I credited Trevor with everything below when it should have been his colleague Keith Jackson. Please read it accordingly. I am grateful to Constantin Basturea for pointing this out to me.
Trevor Cook, a PR man, is often a good read. He takes his profession pretty seriously although he seems an amiable chap too. (I've only ever encountered him through his blog, but it's probably a good guide.)
Just lately he's been jumping up and down about ethics in PR. He was galvanised by the 'astroturfing' - the setting up of phoney grass-roots campaigns. I've seen a lot of that in respect of 'network neutrality' - people who claim to be Joe Public who are actually paid lobbyists and the like.
Anyway. Trevor has tried to track down the ethical stance of various major PR firms. He's divided them into three classes according to his findings: tots, toddlers and walkers. (The last lot walk the talk. The others don't, to varying degrees.)
I won't tell you the winners or losers, Trevor deserves that privilege.
Alex Bellinger, who created the UK's first small/medium enterprise podcasts, caught me on the hop recently and asked a bunch of pointed questions about how SME's should handle the press. He's no slouch when it comes to PR but he thought he'd use me to get the journalist's perspective.
If you're interested in this sort of thing, or you want to treat yourself to my Estuary English, advance 7m45s into SmallBizPod number 30. Alternatively break yourself in gently and get to know Alex first. The Tebbutt/Bellinger exchange is about 25 minutes.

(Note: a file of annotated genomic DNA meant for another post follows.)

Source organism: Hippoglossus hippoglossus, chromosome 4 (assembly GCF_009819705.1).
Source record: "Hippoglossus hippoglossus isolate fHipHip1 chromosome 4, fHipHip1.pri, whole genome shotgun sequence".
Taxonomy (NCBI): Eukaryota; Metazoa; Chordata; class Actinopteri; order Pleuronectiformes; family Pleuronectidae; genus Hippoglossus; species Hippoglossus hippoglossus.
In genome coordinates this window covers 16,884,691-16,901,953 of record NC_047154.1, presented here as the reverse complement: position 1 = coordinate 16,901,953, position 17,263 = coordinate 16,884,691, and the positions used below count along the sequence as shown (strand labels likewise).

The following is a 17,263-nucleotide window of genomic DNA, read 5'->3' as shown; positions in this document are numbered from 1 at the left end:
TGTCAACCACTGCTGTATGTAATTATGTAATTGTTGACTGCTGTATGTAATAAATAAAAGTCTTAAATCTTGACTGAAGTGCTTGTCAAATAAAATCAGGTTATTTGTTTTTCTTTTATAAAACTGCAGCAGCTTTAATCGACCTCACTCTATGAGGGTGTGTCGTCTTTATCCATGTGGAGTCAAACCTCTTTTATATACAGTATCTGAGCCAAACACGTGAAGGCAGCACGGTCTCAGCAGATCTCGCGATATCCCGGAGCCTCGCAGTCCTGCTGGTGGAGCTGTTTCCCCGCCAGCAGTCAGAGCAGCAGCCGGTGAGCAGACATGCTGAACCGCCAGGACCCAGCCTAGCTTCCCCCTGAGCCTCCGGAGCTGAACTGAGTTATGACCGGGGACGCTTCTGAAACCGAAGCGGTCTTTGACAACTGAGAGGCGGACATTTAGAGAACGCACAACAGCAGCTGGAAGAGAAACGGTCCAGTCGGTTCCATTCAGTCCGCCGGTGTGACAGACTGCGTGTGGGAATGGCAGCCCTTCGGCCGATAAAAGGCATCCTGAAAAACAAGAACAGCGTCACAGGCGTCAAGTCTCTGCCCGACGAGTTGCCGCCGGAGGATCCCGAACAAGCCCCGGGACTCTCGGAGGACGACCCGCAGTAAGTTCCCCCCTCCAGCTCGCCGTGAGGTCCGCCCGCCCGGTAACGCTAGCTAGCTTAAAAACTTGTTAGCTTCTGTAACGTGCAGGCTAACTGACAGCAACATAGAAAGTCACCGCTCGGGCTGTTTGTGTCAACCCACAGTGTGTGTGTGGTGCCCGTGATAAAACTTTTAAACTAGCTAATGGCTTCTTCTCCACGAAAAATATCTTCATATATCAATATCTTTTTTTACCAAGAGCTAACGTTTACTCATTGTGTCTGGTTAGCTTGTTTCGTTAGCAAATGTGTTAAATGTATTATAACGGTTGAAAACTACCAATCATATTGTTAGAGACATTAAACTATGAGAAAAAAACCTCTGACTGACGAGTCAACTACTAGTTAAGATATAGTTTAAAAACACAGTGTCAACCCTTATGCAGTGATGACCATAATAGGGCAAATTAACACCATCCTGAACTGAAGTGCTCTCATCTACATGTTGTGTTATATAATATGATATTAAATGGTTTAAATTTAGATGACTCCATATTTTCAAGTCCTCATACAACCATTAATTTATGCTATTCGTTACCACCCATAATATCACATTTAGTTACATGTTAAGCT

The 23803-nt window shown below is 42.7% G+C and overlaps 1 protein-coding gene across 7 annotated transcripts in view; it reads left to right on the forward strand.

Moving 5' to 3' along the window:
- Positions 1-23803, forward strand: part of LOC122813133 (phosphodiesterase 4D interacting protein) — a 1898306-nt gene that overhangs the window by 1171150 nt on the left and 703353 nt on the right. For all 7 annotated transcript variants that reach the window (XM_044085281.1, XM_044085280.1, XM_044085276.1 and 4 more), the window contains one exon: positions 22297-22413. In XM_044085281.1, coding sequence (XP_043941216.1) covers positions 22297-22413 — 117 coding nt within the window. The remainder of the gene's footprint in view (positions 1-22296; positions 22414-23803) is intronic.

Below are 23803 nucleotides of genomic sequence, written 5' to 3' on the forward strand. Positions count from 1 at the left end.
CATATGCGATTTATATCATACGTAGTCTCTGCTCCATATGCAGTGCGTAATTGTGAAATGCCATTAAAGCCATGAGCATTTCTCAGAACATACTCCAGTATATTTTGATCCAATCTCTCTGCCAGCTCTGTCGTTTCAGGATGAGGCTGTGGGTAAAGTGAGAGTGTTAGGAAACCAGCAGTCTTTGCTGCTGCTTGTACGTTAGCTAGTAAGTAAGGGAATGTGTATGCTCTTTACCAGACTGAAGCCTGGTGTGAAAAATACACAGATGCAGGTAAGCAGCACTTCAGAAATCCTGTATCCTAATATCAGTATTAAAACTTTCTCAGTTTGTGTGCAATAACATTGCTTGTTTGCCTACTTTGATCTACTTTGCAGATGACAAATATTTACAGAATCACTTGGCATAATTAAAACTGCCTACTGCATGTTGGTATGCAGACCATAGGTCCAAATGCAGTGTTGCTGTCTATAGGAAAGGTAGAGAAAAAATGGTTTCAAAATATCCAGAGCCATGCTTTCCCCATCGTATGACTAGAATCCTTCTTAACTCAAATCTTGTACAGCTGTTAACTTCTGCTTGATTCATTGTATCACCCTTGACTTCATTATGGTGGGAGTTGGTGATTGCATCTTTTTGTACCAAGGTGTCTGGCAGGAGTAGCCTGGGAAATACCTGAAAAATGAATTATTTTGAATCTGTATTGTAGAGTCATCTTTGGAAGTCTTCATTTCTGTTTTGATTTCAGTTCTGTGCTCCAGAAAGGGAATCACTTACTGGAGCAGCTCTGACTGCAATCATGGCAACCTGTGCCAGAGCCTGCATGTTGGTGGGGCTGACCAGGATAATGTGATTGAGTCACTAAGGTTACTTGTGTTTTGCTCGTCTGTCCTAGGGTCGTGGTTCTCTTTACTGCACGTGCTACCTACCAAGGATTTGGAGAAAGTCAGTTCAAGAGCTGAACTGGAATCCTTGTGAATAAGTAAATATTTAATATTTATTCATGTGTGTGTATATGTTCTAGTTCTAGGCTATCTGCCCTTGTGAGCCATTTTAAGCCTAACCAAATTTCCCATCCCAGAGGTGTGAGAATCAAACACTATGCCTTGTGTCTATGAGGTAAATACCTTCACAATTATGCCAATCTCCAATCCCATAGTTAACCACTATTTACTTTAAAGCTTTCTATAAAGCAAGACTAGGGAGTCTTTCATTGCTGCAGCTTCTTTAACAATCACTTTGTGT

One reason that the behaviour is different is that conventional papers want their 'scoops' and just hate publishing stuff that others have got first. Of course print journalists are secretive. They have to be.
Bloggers are different because they serve their own micro- (and, sometimes, not-so-micro-) audiences. They are also willing to give credit to other bloggers who cover the same territory.
1) The bloggers earned respect quickly with our executives coming
out of the one-on-one meetings we had scheduled saying “damn, these
guys really know what they are talking about”. I sat in on a couple of
the meetings and was surprised to see our executives quickly dropping
their media training and engaging in real conversations with give and
take. One in particular I would point out is the talk that Vinnie Mirchandani had with Pascal Brosset about pricing and licensing, I’m sure that Vinnie will post that shortly.